R, 98 min.
Director: Harold Ramis
Writers: Brian Doyle-Murray, Harold Ramis, Douglas Kenney
Starring: Michael O’Keefe, Chevy Chase, Rodney Dangerfield, Ted Knight, Bill Murray, Brian Doyle-Murray, Sarah Holcomb, Scott Colomby, Cindy Morgan, Dan Resin, Henry Wilcoxon
There was something about the 80s that just got comedy right. “Caddyshack” was one of the decade’s first R-rated early gross out flicks. It doesn’t really contain a whole lot of gross out, but it’s a great example of the formula. Its plot is a very basic premise. A kid works as a caddy at a high-class golf club to earn enough money for college. During his time there he learns a lot about life and sex, and must navigate greed and avarice to find a moral center on the side he doesn’t expect to find it—with the crazies instead of the fine upstanding citizens.
That might even be the overcomplicated version of the main story line. What the movie gets right is that it hardly spends much time on its actual plot. As far as sub plots… well, it doesn’t really bother much with subplots either, except for Bill Murray’s assistant groundskeeper and his mission to kill the gopher. This is one of Murray’s iconic roles.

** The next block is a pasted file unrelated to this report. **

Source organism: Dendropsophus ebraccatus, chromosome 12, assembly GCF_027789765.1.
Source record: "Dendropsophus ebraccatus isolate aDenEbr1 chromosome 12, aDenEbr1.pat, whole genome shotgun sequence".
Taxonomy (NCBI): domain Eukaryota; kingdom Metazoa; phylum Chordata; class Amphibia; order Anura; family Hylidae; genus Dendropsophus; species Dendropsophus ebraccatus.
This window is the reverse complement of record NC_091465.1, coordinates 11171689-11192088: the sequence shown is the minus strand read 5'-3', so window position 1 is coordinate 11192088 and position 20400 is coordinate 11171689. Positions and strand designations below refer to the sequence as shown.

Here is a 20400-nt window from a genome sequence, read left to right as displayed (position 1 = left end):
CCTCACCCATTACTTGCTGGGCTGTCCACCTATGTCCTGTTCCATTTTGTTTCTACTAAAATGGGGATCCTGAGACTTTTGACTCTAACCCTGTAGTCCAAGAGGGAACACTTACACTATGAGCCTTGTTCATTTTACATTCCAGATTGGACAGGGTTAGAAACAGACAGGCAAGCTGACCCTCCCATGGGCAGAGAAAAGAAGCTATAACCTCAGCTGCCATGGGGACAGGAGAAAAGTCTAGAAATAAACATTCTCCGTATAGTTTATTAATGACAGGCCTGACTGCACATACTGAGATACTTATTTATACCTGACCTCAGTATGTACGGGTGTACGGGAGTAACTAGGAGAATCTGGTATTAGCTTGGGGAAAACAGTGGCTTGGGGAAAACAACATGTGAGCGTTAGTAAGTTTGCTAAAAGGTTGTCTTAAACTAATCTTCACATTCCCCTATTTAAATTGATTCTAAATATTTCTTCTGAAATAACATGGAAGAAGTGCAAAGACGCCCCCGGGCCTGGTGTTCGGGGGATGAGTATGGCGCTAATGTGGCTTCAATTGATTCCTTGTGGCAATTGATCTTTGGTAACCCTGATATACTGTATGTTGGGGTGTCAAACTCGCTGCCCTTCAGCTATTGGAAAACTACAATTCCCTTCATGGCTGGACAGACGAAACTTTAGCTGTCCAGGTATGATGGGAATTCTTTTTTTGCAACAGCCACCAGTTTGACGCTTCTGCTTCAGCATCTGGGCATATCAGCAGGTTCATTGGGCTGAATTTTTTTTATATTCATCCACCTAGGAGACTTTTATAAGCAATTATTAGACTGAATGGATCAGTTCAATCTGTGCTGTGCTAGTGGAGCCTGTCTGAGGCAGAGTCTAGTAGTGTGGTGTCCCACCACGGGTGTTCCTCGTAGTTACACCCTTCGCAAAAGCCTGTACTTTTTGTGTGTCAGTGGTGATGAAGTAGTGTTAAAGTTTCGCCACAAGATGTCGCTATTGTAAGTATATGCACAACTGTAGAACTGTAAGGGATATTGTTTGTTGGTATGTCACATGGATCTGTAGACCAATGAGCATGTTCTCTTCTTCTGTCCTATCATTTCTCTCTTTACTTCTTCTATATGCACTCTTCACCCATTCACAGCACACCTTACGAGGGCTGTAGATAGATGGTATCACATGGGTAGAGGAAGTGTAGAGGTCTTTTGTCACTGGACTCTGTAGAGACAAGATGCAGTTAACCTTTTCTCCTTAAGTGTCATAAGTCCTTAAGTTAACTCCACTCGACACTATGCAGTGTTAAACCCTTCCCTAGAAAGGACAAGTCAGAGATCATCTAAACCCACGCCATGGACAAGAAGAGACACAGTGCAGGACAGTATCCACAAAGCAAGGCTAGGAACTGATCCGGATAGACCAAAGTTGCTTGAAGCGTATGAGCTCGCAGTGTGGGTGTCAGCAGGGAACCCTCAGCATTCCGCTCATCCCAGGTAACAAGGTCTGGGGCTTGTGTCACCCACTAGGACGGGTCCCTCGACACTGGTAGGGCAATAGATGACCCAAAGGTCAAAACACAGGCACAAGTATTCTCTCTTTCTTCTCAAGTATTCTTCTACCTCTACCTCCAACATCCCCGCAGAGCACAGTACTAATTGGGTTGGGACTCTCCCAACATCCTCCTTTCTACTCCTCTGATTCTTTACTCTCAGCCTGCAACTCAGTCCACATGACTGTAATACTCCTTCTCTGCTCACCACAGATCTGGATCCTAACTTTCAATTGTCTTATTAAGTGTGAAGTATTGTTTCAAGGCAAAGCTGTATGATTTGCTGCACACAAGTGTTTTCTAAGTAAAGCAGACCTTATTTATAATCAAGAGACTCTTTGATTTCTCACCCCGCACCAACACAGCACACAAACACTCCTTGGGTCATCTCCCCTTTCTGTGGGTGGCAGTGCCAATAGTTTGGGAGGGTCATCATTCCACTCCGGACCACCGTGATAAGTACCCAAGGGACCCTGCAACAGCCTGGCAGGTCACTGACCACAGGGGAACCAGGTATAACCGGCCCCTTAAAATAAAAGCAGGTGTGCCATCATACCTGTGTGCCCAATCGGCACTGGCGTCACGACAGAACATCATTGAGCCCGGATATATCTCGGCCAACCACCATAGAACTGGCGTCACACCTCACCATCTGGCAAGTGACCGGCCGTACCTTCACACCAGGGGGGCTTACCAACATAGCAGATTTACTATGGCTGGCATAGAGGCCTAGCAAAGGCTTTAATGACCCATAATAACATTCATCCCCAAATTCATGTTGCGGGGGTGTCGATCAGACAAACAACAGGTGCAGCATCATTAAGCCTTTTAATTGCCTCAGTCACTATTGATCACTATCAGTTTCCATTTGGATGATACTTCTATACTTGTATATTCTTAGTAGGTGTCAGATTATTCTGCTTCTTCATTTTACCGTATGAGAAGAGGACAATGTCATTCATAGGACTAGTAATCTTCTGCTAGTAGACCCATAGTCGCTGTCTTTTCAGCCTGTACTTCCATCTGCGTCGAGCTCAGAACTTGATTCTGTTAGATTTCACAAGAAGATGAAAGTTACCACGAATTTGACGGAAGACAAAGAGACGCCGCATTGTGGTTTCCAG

Almost all of the other jokes in the film are non-sequiturs involving various aspects of the golf club. The priest who has the miracle round of golf is a bit that comes out of nowhere and produces comedic gold. The yacht sequence is a classic scene of comedy chaos. Chevy Chase’s entire character is like something that hopped a ride back on the space shuttle.
Then there are the caddy jokes. Murray and his brother, one of the film’s screenwriters and the film’s head caddy, Brian Doyle-Murray used to caddy for summer jobs. Their observations on course life are probably more accurate than they seem in their exaggerated versions for the movie. There are some keen observations, like the old couple who can’t even hit their balls in the right direction, or the rivalries between the old rich fools who think they run the place, or the way caddies are treated as second class citizens. The club’s Caddy Day at the pool is likely a spot on representation of what such an event was actually like. Notice the times the caddies are allowed in the pool.